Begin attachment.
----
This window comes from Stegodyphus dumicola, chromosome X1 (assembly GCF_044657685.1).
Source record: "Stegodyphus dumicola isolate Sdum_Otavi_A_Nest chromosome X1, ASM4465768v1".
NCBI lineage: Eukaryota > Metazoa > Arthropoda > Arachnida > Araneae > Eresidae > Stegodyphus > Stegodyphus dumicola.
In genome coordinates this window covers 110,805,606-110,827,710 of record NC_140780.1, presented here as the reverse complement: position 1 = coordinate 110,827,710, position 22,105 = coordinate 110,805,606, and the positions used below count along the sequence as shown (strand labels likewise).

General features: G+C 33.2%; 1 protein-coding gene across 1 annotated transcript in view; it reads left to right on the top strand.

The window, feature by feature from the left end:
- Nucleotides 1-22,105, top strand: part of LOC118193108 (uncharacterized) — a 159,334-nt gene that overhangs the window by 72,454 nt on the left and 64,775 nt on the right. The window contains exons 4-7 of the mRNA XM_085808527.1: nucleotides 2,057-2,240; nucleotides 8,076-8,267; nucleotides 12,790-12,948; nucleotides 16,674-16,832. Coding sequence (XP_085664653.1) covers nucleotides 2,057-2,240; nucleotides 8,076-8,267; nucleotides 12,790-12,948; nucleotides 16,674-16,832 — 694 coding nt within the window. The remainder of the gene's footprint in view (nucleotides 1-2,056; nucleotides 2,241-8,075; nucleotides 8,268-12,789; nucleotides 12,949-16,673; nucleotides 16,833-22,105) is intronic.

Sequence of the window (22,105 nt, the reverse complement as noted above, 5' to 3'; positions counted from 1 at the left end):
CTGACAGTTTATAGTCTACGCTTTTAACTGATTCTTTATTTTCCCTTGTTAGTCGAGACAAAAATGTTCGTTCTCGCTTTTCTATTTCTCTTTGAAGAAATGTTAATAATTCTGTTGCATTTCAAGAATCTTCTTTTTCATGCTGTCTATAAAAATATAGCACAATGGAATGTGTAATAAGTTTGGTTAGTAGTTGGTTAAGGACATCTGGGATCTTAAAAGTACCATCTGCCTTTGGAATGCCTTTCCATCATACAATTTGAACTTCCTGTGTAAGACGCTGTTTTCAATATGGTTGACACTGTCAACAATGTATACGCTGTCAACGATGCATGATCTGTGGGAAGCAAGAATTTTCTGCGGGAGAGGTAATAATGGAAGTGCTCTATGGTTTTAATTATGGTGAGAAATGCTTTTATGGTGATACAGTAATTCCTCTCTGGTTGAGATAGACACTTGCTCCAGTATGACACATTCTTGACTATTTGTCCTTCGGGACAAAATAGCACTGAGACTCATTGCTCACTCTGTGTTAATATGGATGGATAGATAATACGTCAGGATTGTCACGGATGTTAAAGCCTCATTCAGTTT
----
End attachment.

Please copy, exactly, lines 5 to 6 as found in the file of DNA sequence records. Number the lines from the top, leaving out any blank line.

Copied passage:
General features: G+C 33.2%; 1 protein-coding gene across 1 annotated transcript in view; it reads left to right on the top strand.

The window, feature by feature from the left end: